If your credit score hasn’t been much help to you recently then now is the ideal time to resolve to make some changes. Improving your credit score is easy to do. Small changes make a big difference when it comes to this essential financial calculation and if you don't get to grips with it now you could end up in a situation where you need to find loans for people with bad credit when you have to borrow money for an essential like a car repair bill or new washing machine. And nobody really wants to be in that situation so start making changes now – here's how:
1. Start getting good with your payments
One of the easiest ways to damage a credit score is to miss essential payments. This can happen very easily but it’s difficult to undo when it comes to your credit history. Set reminders to pay bills, cut back so that you always have enough in your account to cover what needs to go out and make sure you know what needs to be paid on which date. Not only will you avoid damaging your credit score by ensuring payments are made on time but you’ll also start to build up a positive payments history. That history is crucial to improving your credit score and showing lenders you’re not a borrowing risk and you will have a better choice of lower cost borrowing.
2. Look for ways to manage your balances better
If you’re transferring debt from one place to another then the end result is that you’re still always in debt. So, look for ways to start paying off some of those balances. You might switch to an interest free credit card, consolidate personal loans or simply have a lean month so that you have spare cash to pay off some or all of a balance. Reducing your overall indebtedness is one of the simplest ways to improve a credit score.
3. Be careful about new credit applications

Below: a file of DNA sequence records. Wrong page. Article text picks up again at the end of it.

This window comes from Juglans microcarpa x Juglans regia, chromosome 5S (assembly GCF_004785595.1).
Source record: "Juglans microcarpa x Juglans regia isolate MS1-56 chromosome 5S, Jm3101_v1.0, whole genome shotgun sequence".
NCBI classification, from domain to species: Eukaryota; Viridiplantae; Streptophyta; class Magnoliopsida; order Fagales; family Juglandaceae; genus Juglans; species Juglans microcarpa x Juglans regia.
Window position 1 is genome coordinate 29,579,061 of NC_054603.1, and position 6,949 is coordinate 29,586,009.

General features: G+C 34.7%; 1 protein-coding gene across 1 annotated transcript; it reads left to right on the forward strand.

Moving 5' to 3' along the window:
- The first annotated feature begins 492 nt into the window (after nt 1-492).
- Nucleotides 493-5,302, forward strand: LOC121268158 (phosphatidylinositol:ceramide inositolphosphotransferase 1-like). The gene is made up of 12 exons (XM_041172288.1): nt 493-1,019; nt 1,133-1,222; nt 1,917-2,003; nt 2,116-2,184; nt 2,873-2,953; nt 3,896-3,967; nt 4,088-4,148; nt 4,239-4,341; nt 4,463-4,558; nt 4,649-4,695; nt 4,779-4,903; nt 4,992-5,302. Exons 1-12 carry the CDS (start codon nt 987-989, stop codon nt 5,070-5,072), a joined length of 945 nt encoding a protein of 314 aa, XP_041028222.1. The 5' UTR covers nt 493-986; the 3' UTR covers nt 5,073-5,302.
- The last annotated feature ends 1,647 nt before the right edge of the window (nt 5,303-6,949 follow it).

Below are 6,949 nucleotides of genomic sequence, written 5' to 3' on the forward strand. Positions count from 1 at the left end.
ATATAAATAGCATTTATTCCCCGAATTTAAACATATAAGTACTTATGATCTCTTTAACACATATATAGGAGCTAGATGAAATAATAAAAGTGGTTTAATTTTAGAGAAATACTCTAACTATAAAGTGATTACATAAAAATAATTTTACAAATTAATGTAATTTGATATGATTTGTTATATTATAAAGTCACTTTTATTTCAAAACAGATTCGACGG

Current credit scoring systems can be harsh on people who are shopping around for personal loans or credit cards. A large number of searches against one report could start to drag your credit score down. It’s best to limit these searches to one, short period of time and try to avoid the “hard” searches (i.e. those that are recorded on your credit report) wherever possible. If you already have a lot of debt then it may be wiser to avoid making new applications for six to 12 months so that you have some time between searches.
4. Check your credit history
It’s always worth obtaining a copy of your credit report (this should be easy to get for free) as something as simple as a mistake could be dragging your credit score downwards. If you find a mistake, a lack of information (e.g. former addresses) or that your credit score is still connected to an ex-partner then contact the credit agency and request a correction. They will contact whoever supplied the information for the report to obtain consent to that correction.
5. Stay put for a while
Although it’s not that easy if life is taking you in different directions, avoiding any home moves for an extended period of time can have a positive impact on your credit score. Lenders are always more comfortable if they don’t see too much evidence of transience so aim to keep the same address for a couple of years at a time if you can.
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